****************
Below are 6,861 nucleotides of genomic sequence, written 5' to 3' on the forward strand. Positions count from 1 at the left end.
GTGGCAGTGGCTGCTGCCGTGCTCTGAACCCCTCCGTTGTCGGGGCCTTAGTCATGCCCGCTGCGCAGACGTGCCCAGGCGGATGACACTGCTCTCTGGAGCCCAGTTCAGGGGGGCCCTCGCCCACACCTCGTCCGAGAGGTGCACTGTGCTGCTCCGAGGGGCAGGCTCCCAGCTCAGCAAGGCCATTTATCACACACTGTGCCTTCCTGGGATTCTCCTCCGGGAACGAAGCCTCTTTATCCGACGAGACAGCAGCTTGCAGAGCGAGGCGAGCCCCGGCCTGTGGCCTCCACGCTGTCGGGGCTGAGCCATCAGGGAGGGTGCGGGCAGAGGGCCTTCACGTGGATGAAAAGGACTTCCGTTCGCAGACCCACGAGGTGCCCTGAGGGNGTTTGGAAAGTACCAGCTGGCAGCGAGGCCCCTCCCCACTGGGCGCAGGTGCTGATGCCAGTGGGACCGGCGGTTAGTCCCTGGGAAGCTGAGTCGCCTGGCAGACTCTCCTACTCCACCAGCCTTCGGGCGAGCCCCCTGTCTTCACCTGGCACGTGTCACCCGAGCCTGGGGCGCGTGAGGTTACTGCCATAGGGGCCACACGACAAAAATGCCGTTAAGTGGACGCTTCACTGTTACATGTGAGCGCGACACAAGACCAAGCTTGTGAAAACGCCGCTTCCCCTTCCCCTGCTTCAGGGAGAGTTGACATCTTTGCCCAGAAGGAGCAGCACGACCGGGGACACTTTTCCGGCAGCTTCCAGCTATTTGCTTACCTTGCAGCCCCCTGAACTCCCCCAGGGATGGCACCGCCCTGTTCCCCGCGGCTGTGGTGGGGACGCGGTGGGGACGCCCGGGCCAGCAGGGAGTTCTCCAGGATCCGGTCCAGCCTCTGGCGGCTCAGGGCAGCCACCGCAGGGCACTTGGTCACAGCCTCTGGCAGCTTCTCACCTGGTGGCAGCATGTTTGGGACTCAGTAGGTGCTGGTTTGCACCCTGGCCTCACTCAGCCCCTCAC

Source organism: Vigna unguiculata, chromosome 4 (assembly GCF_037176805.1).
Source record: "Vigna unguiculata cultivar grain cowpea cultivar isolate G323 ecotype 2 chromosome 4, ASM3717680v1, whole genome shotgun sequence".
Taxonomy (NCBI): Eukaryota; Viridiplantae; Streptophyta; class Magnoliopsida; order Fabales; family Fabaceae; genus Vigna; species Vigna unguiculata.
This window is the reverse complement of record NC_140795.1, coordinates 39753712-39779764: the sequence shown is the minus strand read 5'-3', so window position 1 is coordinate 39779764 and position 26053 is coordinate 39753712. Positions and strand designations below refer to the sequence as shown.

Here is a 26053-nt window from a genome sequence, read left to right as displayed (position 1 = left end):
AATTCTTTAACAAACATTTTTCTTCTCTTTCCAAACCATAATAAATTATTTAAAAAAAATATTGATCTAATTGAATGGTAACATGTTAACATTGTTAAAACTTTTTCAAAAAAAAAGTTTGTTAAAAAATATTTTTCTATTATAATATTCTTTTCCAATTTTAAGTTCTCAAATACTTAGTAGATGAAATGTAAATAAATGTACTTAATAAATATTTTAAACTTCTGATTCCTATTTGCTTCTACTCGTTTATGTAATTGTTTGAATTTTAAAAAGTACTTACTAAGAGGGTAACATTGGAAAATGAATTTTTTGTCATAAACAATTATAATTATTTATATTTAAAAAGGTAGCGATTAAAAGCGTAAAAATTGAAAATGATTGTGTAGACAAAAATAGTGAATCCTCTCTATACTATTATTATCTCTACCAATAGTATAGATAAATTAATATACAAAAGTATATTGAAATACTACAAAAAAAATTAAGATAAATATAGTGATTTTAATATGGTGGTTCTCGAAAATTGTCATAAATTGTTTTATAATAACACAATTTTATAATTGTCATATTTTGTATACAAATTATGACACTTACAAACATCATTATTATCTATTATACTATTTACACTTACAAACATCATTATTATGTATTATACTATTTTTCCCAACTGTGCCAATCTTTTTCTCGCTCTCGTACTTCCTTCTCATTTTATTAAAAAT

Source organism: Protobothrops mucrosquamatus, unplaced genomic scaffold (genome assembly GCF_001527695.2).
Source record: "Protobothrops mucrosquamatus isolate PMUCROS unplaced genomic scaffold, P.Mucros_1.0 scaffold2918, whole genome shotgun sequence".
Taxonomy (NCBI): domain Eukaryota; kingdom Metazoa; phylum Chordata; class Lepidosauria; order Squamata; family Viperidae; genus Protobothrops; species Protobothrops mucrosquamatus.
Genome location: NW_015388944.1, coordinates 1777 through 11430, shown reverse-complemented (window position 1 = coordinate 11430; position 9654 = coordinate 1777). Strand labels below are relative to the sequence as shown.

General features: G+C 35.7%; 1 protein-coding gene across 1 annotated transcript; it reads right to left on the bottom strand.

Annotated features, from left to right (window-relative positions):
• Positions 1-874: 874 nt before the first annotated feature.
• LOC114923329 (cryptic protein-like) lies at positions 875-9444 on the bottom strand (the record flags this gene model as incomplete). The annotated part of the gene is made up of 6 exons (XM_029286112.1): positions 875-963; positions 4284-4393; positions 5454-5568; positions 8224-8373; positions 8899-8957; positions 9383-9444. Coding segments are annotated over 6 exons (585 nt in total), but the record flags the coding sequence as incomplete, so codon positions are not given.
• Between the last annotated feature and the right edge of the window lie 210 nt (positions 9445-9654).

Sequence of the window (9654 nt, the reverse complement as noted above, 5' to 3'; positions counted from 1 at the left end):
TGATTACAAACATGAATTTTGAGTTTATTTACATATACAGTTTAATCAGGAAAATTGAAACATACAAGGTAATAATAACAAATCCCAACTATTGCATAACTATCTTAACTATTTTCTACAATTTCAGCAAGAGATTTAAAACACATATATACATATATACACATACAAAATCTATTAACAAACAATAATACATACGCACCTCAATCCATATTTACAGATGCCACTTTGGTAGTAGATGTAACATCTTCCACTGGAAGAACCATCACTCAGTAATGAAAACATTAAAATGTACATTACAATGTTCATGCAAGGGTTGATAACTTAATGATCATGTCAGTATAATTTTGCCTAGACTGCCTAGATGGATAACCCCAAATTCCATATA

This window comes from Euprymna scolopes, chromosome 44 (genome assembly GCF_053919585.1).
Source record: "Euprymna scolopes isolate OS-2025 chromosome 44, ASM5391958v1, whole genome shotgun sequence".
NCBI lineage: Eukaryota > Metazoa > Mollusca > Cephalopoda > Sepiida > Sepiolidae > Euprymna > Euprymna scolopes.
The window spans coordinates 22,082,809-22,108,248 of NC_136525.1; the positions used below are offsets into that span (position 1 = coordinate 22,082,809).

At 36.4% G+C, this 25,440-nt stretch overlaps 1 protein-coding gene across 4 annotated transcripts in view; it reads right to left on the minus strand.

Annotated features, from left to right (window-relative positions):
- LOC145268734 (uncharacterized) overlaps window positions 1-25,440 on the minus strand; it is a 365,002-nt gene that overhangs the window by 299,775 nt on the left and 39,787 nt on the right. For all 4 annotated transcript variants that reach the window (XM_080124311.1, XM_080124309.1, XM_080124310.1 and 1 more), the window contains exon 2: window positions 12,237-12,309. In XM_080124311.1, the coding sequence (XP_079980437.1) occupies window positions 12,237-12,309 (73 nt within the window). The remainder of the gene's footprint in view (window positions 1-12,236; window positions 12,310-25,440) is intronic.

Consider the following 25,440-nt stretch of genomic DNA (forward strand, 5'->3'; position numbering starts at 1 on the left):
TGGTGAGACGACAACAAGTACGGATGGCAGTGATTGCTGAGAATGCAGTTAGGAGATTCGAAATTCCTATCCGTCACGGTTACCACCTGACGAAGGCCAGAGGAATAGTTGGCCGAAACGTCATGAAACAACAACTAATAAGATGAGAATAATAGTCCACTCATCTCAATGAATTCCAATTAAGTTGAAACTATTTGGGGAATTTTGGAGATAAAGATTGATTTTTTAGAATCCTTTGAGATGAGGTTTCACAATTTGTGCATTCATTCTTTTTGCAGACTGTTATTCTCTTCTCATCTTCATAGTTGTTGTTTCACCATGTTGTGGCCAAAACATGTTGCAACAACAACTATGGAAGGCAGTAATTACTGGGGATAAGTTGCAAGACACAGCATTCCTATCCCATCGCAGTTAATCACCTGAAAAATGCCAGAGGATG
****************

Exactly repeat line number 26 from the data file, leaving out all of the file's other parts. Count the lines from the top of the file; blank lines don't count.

- LOC145268734 (uncharacterized) overlaps window positions 1-25,440 on the minus strand; it is a 365,002-nt gene that overhangs the window by 299,775 nt on the left and 39,787 nt on the right. For all 4 annotated transcript variants that reach the window (XM_080124311.1, XM_080124309.1, XM_080124310.1 and 1 more), the window contains exon 2: window positions 12,237-12,309. In XM_080124311.1, the coding sequence (XP_079980437.1) occupies window positions 12,237-12,309 (73 nt within the window). The remainder of the gene's footprint in view (window positions 1-12,236; window positions 12,310-25,440) is intronic.